Ervin J. Prouse, Professor Emeritus, The University of Texas at Austin, died on 16 June 1998 in Amarillo, Texas. He was ninety-two years old.
Born in Anthony, Kansas, on 20 July 1905, Prouse became enamored by the night sky visible from that flat, dark countryside. His future commitment to the study of astronomy was sealed by his sight of Halley’s Comet in 1910. He saved pennies from trapping muskrat in the winter and selling ears of corn in Anthony in the summer to purchase science and history books. Prouse graduated as valedictorian of his class at Anthony High School, receiving a scholarship to attend the University of Wichita. Two years later he transferred to the University of Kansas in Lawrence, where he received his BA in 1927 and MA in 1933.
Prouse taught at Washburn College, Topeka, Kansas for seven years, between 1929 and 1937, with an intervening year for graduate work at the University of California at Berkeley (UCB) in 1933–1934. He continued his graduate work in 1937, and earned a PhD in Astronomy from UCB in 1939. Joining the faculty at the University of Texas at Austin (UTA) in 1939, Prouse taught undergraduate and graduate courses in astronomy, mathematics, and physics there from that year until 1972. His research interests were celestial mechanics and the orbits of stars, planets, and satellites.
During World War II, Prouse taught celestial navigation, practical astronomy and general astronomy to Navy cadets. Later, driving from Austin to Houston every Tuesday from 1962 through 1966, he taught the same subjects to three classes of astronauts, the future crews for the Mercury, Gemini, and Apollo flights. NASA was extremely pleased with his work with the astronauts.
In a lifetime of dedication to the study of astronomical science, Ervin Prouse was also devoted to teaching and to his students, many of whom continued to maintain contact with him after his retirement. He was so effective as a teacher that one of the UTA Engineering departments insisted on supplementing his salary for teaching an especially needed mathematics course for their majors (a very unusual movement of money across colleges).
Prouse arrived in Austin in 1939, the same year that the McDonald Observatory was dedicated and formally opened on Mt. Locke at Fort Davis, Texas. The observatory was the result of a cooperative agreement between UTA and the Yerkes Observatory of the University of Chicago. After one of Prouse’s month-long stays at McDonald Observatory, in February 1949, he returned to the Austin campus with his recommendations for improvements at the Observatory. At the time, McDonald Observatory had over 10,000 visitors per year, in spite of its remote location in West Texas. Sir Spencer Jones, Astronomer Royal of Great Britain, had been a guest at McDonald during that month. Yet on his return to the Austin campus, Professor Prouse lamented in his notes:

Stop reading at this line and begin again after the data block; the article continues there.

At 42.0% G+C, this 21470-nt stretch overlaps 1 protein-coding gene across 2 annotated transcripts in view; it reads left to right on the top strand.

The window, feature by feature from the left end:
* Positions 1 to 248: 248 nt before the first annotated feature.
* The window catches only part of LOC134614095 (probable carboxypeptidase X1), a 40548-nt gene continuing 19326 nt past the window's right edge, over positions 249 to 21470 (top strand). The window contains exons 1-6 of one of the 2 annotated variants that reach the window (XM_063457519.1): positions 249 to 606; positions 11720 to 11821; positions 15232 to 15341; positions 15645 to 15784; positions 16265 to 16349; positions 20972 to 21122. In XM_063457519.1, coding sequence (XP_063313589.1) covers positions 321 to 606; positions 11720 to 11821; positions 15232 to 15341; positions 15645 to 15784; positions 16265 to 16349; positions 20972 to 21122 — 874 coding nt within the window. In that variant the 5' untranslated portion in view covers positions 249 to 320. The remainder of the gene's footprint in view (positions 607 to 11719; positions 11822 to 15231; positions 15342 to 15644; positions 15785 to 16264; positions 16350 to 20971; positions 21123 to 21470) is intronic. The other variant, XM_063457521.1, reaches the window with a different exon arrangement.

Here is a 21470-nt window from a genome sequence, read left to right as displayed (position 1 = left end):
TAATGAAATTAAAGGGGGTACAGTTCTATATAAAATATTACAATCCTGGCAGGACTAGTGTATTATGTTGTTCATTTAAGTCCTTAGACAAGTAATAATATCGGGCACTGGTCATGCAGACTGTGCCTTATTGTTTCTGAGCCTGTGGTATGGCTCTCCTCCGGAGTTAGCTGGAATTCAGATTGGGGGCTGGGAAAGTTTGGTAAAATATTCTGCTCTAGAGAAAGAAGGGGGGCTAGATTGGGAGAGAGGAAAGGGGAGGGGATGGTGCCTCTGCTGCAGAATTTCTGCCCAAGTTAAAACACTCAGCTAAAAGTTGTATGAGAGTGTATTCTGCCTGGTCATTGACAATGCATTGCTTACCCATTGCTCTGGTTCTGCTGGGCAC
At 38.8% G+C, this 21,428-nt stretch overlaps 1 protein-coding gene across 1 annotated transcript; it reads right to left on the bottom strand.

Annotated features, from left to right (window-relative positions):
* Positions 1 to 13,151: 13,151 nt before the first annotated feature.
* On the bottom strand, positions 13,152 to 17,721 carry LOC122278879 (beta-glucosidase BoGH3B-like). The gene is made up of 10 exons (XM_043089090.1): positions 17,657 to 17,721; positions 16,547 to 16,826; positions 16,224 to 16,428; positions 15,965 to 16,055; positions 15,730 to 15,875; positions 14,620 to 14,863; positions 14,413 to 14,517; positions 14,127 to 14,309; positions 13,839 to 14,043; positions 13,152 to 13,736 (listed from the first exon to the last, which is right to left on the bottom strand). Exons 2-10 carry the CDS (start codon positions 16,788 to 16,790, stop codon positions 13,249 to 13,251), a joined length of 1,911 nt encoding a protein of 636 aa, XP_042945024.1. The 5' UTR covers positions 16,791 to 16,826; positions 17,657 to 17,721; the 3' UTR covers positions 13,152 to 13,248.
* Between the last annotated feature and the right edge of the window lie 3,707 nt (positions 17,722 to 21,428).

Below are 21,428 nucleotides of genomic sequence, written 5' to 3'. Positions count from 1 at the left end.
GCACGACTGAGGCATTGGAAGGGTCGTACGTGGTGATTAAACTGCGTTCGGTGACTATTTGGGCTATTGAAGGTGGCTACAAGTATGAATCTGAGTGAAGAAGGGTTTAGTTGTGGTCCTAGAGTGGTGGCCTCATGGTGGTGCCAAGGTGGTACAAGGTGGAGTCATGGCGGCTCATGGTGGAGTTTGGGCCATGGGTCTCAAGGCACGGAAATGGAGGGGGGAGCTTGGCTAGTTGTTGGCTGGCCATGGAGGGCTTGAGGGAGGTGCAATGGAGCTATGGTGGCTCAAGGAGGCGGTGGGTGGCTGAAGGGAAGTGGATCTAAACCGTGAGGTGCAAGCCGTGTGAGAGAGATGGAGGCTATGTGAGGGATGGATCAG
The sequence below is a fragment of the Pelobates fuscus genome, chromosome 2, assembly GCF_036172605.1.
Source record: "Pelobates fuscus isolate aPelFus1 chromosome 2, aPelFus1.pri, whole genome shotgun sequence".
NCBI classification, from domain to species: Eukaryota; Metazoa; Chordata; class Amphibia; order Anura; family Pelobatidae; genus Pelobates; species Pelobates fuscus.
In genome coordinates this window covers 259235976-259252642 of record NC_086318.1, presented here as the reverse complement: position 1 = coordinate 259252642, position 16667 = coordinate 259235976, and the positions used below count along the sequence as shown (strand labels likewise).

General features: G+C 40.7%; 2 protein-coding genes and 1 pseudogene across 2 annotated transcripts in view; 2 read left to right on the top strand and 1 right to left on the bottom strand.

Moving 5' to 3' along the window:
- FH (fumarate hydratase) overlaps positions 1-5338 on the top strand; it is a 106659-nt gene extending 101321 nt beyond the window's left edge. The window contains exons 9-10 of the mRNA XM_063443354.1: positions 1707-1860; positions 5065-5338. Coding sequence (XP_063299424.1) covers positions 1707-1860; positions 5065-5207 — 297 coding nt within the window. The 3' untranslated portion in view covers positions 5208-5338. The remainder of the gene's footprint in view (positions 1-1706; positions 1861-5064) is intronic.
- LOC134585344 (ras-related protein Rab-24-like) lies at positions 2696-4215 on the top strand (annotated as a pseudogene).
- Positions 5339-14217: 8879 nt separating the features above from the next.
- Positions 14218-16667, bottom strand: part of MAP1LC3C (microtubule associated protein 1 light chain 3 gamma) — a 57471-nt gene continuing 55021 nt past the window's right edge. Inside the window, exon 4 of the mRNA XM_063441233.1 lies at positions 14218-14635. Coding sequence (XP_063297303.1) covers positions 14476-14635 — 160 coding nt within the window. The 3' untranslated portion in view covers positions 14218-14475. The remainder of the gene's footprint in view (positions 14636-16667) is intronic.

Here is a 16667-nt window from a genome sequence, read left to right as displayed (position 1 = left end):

It seems that the science of astronomy must be sold to The University of Texas. The administration is definitely not interested in this endeavor. When it was suggested that members of the McDonald Observatory participate in some small measure at seminars at the University, President T. S. Painter replied that such seminars required an audience.
After that experience, Professor Prouse devoted a great effort throughout his career to “selling” astronomy and, later, the space program. He knew that Texas needed a place to look at the stars scientifically. He was tireless in his devotion to public outreach, through public speaking engagements, viewing hours at observatories, and working with students of all ages. He took part in the Texas Academy of Science visiting scientist program in middle and senior high schools. He continued to accept speaking engagements after he and his wife, whom he married in 1927, moved to a retirement home in Amarillo in 1991.
A member of Sigma Xi honorary science fraternity, Sigma Pi Sigma physics honorary society, and a Fellow of the Royal Astronomical Society, London, Prouse was a fifty-year member of the American Astronomical Society, the American Association for the Advancement of Science (Fellow), and the American Association of University Professors. He held membership in the American Mathematical Association and was a Fellow in the Texas Academy of Science.
Prouse retired in the Texas Panhandle to be close to the flat land and the open sky that he loved. As a boy, living on a wheat farm in Kansas, he acquired and never lost his love for the wide-open spaces. He farmed wheat land in the summers from 1927 until 1969.
His friends and colleagues remember Prouse as quiet, self-effacing, kind, and considerate, and for his utmost honesty and integrity. He was active for over fifty years in University Methodist Church in Austin and was a long-time member of Kiwanis Clubs in Austin and Amarillo. Professor Prouse is survived by three children, five grandchildren and eleven great grandchildren. His wife Thelma followed him in death in 2000 at age ninety-four.